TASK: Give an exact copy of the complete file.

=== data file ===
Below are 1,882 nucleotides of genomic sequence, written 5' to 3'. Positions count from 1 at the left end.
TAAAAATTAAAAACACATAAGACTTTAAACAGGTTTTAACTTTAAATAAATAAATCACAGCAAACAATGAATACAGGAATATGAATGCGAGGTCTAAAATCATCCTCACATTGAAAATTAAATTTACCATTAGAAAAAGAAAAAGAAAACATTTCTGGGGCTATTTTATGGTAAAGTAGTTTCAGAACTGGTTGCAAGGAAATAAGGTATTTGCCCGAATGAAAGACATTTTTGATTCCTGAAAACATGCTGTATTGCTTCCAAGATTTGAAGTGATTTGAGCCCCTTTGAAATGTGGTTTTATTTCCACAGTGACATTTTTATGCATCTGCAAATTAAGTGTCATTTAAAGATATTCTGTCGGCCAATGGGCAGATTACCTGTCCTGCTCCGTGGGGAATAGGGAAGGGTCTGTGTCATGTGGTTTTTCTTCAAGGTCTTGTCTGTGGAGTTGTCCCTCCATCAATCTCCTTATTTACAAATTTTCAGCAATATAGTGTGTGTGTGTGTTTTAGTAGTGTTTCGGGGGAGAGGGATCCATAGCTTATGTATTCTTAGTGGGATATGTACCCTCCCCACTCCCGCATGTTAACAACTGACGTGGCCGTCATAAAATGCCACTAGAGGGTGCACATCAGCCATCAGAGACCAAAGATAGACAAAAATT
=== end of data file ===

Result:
Below are 1,882 nucleotides of genomic sequence, written 5' to 3'. Positions count from 1 at the left end.
TAAAAATTAAAAACACATAAGACTTTAAACAGGTTTTAACTTTAAATAAATAAATCACAGCAAACAATGAATACAGGAATATGAATGCGAGGTCTAAAATCATCCTCACATTGAAAATTAAATTTACCATTAGAAAAAGAAAAAGAAAACATTTCTGGGGCTATTTTATGGTAAAGTAGTTTCAGAACTGGTTGCAAGGAAATAAGGTATTTGCCCGAATGAAAGACATTTTTGATTCCTGAAAACATGCTGTATTGCTTCCAAGATTTGAAGTGATTTGAGCCCCTTTGAAATGTGGTTTTATTTCCACAGTGACATTTTTATGCATCTGCAAATTAAGTGTCATTTAAAGATATTCTGTCGGCCAATGGGCAGATTACCTGTCCTGCTCCGTGGGGAATAGGGAAGGGTCTGTGTCATGTGGTTTTTCTTCAAGGTCTTGTCTGTGGAGTTGTCCCTCCATCAATCTCCTTATTTACAAATTTTCAGCAATATAGTGTGTGTGTGTGTTTTAGTAGTGTTTCGGGGGAGAGGGATCCATAGCTTATGTATTCTTAGTGGGATATGTACCCTCCCCACTCCCGCATGTTAACAACTGACGTGGCCGTCATAAAATGCCACTAGAGGGTGCACATCAGCCATCAGAGACCAAAGATAGACAAAAATT